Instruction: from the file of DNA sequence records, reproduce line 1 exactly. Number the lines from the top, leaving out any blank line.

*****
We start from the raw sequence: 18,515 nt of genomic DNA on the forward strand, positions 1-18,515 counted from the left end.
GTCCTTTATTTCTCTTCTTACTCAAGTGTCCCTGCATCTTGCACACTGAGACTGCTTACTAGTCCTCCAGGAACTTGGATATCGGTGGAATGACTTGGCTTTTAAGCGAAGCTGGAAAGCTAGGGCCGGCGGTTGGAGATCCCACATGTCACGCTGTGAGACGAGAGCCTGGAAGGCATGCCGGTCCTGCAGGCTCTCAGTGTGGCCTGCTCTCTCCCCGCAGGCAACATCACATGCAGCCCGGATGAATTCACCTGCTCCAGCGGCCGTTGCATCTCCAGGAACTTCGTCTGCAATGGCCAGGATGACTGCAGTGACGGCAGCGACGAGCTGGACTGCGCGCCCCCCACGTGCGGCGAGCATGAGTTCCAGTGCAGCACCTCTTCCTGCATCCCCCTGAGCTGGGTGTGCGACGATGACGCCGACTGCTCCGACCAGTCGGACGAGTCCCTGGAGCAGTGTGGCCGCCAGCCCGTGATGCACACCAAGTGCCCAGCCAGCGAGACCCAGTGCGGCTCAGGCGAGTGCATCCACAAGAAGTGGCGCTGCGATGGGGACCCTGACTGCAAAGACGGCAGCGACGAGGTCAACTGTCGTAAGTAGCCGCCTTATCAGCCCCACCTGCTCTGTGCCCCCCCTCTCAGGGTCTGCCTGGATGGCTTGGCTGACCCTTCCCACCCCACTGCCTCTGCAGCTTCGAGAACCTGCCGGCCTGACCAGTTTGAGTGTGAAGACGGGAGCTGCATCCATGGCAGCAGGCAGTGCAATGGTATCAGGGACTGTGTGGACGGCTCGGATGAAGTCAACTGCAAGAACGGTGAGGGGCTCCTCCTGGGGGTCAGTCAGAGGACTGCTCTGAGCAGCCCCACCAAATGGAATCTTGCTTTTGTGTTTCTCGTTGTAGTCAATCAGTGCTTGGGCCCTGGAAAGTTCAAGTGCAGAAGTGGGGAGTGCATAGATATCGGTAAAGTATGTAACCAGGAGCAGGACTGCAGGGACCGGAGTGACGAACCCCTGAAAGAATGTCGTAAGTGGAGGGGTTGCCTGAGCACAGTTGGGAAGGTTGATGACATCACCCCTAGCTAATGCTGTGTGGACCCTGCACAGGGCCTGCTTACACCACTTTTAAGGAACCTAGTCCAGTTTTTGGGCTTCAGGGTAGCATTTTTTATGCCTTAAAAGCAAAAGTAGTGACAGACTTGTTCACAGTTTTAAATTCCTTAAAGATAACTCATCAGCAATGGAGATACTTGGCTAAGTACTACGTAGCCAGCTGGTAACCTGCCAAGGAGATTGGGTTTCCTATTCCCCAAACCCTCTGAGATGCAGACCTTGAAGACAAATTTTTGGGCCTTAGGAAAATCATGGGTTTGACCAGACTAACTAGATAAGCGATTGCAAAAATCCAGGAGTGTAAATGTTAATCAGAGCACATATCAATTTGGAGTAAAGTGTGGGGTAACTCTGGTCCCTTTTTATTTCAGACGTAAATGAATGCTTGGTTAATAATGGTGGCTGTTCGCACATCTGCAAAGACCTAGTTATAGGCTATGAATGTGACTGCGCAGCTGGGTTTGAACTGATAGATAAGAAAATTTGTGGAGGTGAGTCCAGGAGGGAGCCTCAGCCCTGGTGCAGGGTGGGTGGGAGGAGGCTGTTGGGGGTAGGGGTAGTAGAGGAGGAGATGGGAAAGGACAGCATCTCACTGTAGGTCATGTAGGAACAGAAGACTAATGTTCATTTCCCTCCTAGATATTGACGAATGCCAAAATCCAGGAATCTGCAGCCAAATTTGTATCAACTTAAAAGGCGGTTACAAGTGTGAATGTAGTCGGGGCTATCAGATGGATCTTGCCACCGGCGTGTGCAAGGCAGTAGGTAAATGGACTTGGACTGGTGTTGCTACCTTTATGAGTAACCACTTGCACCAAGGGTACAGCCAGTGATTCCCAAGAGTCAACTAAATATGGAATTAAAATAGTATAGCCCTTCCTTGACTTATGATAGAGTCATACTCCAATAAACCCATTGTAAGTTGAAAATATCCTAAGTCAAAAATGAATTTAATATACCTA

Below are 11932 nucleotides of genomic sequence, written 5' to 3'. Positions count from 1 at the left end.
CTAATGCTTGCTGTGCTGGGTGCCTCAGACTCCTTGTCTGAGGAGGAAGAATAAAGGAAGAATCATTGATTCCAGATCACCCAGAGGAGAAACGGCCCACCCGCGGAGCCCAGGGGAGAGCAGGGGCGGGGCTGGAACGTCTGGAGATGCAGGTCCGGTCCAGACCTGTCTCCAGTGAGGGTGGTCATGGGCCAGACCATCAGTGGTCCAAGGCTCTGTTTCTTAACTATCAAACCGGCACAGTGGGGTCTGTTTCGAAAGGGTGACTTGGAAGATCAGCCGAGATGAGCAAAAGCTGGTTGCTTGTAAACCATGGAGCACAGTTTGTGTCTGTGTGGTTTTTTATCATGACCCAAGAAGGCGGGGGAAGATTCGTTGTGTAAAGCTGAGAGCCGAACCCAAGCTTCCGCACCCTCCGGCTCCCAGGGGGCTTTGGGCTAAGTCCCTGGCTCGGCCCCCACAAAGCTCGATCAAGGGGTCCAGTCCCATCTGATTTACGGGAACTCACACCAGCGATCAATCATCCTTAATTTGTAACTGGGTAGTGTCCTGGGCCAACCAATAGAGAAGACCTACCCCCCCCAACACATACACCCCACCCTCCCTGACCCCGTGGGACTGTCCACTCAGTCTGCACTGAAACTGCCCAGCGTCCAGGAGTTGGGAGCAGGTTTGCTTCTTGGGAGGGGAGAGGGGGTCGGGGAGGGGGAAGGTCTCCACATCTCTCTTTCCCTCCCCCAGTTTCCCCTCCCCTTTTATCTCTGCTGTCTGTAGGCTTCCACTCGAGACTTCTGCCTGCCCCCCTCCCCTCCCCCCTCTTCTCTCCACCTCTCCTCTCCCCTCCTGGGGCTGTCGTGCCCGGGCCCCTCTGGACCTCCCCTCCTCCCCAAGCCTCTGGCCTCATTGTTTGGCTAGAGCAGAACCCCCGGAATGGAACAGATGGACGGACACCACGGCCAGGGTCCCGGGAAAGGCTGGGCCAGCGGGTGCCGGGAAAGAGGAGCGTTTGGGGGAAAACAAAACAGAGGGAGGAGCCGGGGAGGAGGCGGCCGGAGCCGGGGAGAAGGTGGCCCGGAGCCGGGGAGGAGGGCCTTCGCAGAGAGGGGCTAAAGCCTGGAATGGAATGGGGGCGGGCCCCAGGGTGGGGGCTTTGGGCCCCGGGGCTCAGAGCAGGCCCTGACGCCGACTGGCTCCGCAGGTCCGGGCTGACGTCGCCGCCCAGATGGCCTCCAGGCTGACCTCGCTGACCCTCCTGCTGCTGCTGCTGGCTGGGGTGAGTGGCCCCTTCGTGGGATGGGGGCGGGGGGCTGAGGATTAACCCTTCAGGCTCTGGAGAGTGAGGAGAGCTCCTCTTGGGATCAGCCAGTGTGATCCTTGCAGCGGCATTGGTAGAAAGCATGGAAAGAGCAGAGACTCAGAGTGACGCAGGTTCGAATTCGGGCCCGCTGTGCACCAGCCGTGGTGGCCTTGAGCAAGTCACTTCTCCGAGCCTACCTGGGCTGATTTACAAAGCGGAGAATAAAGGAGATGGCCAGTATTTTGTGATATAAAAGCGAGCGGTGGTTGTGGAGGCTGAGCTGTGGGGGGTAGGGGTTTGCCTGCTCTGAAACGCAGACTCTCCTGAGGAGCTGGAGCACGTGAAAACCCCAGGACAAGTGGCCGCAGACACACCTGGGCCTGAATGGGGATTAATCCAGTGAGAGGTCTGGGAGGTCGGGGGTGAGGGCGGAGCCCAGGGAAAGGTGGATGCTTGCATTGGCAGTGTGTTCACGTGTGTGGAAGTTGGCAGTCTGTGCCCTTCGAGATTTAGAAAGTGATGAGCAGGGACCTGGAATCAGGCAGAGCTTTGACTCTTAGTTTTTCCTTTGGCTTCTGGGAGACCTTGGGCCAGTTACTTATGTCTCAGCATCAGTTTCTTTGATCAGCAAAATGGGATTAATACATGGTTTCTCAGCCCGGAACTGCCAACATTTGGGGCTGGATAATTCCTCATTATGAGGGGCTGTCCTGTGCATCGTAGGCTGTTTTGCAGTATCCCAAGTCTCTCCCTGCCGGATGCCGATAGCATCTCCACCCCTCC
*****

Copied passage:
We start from the raw sequence: 18,515 nt of genomic DNA on the forward strand, positions 1-18,515 counted from the left end.